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Transcript of Molecular Engineering
What does a Molecular Engineer do?
You can think of Molecular Engineering as “Molecular Manufacturing”. A Molecular Engineer produces molecules that may not exist in nature or structures on an extremely small scale. Molecular Engineers are almost in line with what a Chemical Engineer does, except Molecular Engineers deal with things that are smaller.
Important Companies of Molecular Engineering
Three companies of major importance include Zyvex, Nanosys, and Covalent Industrial Technologies, LLC
Nanosys has over 750 patents, some areas of their patents include LED backlighting, power fuel cells, and Nano surface coatings.
Products by Nanosys
They are currently trying to market a “Quantum Film” which coats over LED lights and makes high quality tri-color white light from a standard blue LED light source.
Income of a Molecular Engineer
August 21, 2013
The average starting salary in the United States of a Molecular Engineer is $65,000.
The 2010 Median payment was $90,300, or $43.42 per hour.
The Bureau of Labor Statistics reported that Molecular Engineers can make as much as $150,000 per year.
Some jobs a Molecular Engineer could perform are similar to Chemical Engineers and Chemists. A Molecular Engineer could perform Beaker experiments, be a lab technician, work in Pharmaceuticals, Plastic/fiber research, or environmental research (biochemistry).
Three essential skills will be needed to be hired in the Molecular Engineering field. These would be Numeracy skills, Critical thinking skills, and effective problem solving skills.
If you choose to become a biochemist, you must test the quality and accuracy of the compounds you have created relating to the purpose of relieving a problem. You must also read federal papers considering the regulations for gas and liquid chemical waste. They must also read important manuals and operate complex laboratory machines.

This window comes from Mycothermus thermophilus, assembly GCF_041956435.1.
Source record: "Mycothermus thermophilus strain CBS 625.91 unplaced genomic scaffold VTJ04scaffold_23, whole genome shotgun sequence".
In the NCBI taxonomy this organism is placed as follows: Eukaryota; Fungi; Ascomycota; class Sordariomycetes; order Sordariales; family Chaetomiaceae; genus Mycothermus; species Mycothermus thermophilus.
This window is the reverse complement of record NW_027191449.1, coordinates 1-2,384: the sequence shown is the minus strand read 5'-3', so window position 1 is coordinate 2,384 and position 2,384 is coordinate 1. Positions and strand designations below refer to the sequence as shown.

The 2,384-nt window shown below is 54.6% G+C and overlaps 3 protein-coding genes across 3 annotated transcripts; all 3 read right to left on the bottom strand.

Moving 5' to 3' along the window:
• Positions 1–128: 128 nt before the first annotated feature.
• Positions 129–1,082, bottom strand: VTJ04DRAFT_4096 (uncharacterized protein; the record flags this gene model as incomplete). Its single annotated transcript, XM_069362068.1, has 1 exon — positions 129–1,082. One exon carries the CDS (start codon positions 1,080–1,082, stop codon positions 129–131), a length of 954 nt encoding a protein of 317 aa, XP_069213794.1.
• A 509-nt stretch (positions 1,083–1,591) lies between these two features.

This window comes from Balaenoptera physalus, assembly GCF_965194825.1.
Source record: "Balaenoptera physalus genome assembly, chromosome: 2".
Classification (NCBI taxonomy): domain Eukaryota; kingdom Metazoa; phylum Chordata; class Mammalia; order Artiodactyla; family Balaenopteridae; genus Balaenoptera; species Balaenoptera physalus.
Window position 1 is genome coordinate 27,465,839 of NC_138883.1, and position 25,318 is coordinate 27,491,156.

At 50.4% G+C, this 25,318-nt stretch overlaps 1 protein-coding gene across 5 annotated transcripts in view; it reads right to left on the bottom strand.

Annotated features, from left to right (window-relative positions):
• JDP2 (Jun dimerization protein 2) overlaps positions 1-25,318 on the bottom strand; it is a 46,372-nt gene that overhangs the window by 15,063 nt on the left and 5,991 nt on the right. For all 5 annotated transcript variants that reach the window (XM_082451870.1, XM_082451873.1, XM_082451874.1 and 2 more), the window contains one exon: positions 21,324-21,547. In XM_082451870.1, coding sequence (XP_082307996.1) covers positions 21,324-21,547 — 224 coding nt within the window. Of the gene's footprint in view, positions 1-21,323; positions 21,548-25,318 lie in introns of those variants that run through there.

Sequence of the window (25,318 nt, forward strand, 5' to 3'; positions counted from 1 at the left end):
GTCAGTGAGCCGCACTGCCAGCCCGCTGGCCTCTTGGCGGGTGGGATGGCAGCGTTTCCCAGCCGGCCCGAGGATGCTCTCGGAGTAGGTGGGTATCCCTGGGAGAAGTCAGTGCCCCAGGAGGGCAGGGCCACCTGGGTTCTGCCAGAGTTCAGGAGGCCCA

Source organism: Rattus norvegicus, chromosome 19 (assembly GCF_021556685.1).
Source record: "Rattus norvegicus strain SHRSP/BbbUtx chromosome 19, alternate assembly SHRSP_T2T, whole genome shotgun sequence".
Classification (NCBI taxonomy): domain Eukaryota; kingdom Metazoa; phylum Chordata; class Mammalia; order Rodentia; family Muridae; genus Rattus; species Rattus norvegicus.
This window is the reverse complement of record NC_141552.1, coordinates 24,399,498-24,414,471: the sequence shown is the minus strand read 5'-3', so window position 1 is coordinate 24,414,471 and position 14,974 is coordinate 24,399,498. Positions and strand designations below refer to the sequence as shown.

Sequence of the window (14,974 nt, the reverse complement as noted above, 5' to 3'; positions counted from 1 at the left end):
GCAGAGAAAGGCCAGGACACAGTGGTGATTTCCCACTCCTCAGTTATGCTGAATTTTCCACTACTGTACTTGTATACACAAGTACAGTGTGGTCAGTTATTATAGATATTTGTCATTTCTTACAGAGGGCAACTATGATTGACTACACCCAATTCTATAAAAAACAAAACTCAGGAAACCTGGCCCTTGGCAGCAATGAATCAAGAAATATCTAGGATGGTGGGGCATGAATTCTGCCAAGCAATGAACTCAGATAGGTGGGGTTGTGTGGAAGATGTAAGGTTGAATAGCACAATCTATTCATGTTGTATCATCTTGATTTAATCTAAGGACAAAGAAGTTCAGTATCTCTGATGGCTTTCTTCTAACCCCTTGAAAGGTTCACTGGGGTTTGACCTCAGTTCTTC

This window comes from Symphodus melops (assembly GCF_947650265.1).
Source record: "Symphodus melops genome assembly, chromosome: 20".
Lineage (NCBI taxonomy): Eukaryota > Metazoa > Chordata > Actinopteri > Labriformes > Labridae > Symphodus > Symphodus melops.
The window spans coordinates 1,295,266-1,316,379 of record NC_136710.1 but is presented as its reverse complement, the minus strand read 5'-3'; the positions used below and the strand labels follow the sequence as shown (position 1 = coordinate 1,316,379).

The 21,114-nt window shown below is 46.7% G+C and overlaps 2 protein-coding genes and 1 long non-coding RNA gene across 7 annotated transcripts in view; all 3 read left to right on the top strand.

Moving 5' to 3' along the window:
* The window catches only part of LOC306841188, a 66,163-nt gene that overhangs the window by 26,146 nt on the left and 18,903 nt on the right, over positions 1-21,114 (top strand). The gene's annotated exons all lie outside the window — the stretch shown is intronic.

Typical day of a Biochemist
A typical day as a Biochemist could be a wide variety of outcomes. Most likely, the Biochemist job of the Molecular Engineering degree would be preparing reports of new findings, finding new methods or concepts having to do with living things, small or large, presenting findings at scientific meetings, and working with a laboratory team.
Companies that would hire a Molecular Engineer
The three major companies of Molecular Engineering, Zyvex, Nanosys, and Covalent Industrial Technologies, LLC would all be an appropriate place to apply for a job if you were interested in Biochemistry/Nanotechnology, both of which are topics similar and covered in a Molecular Engineering degree.
Working as a Molecular Engineer would require a lab coat and closed-toe shoes. If an employee is performing an experiment with chemicals, they must wear safety goggles, gloves, and a face mask.
Working in a Molecular Engineering lab can look different from one another, but typically there will be a lot of high-tech equipment, such as a scanning tunnelling microscope. The sanitation levels would be high considering the labs would have to be cleaned every day to make sure no toxic chemicals can leak away.
To work as a Molecular Engineer, you must have at least Bachelor's Degree in Biomolecular Engineering or Chemical Engineering. An Engineering license improve your chance of employment.
No volunteer work is needed, however if you have been employed as a Molecular Engineer before than your chances of employment rise.